As I did wonder about this scenario but never did it until now!!
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Author Comment

by:mikey250
ID: 36519003
Hi riteheer,  Ive just checked again 'No' meant to add addresses Manually so this was not the option!!!

Ive just read:

DHCP Server: Choose Yes to enable the DHCP Server on your gateway and assign IP addresses to computers on your LAN automatically. Choose No to assign IP addresses manually, or if you have another DHCP server on your network. Note: If you disable the DHCP server, you will need to assign your PC a static IP address in order to reconnect to the gateway and enable the DHCP server again.

Not sure where to 'Disable' the server as stated above!!!?
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by:riteheer
riteheer earned 416 total points
ID: 36519004
Yes that should be what you are looking for under the LAN IP, and I would recommend rebootting, and then you will need to release and renew the ip's on the clients.  They won't just quit using the current ip's until the lease expires.

I've set a few smaller networks in my job. 30 machines or less. And having DHCP on the router has another advantage as well, in the event that I need to take the server off line temporarily, all I have to do is reset the dns on the clients to give them internet access while the server is down.
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Author Comment

by:mikey250
ID: 36519017
Yes your right by selecting 'No' and rebooting everything should then allow automatically the 'Netgear router' to be 'Disabled' automatically and as I have already a 'Static IP Address' on the server which is currently rebooting, this should hopefully resolve my other GPO issues which have been sending me crazy, one minute work and next not!!!!!!!!
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Author Comment

by:mikey250
ID: 36519036
Hi riteheer, So when small to medium businesses run an SBS 2003/2008/2011 server I automatically assumed that everyone setup 'DHCP', but Im assuming this would be down to the IT Professional who set it up although as you say:

and then you will need to release and renew the ip's on the clients.  They won't just quit using the current ip's until the lease expires.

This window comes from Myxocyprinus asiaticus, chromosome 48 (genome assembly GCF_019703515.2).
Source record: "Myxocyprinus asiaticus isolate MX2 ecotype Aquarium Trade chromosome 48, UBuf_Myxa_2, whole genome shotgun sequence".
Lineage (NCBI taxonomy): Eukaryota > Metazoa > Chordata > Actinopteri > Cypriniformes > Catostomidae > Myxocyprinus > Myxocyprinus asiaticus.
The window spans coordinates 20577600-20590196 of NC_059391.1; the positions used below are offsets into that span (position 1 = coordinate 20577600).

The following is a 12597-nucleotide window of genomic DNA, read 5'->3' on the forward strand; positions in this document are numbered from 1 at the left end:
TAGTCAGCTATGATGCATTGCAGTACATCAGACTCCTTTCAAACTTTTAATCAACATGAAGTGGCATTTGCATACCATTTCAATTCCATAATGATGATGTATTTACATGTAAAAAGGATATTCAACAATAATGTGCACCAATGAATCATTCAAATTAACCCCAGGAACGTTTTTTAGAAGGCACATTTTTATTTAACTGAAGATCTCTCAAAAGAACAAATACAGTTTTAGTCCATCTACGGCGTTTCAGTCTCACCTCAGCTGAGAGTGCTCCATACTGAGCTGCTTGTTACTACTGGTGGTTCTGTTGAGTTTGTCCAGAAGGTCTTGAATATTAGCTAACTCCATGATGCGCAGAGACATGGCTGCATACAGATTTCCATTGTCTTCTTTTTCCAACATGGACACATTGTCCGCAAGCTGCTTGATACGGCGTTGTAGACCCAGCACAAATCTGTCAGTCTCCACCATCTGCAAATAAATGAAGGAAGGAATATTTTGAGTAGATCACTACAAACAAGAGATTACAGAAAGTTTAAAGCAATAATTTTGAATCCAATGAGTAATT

'I've set a few smaller networks in my job. 30 machines or less. And having DHCP on the router has another advantage as well, in the event that I need to take the server off line temporarily, all I have to do is reset the dns on the clients to give them internet access while the server is down.'

So really if there are other LANs within a companies network, then Yes DHCP can be used as expected, but when at the edge of the network ie connected directly to the internet your scenario would also be used even though realistically it would be down to that IT Professional for eg!!!!!!!?
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by:riteheer
riteheer earned 416 total points
ID: 36519058
I think it's a decision that the IT Pro would have to make on an individual basis.  
Another thing to consider is if you have two servers.... one of them can be a failover for the DC in case it goes down, but having the router or hardware firewall serve as the dhcp alleviates the problem again if the DC does go down.

Another scenario.  If you are a company that uses wireless, and wants to allow guest access to the sales people or other service personell who come in to your company on occasion.  I use a hardware firewall in most of the company networks, this I let do the dhcp, and if I'm using wireless I put the wireless guest access on a completely seperate network from my internal lan. This is easy if your router or firewall is doing the dhcp.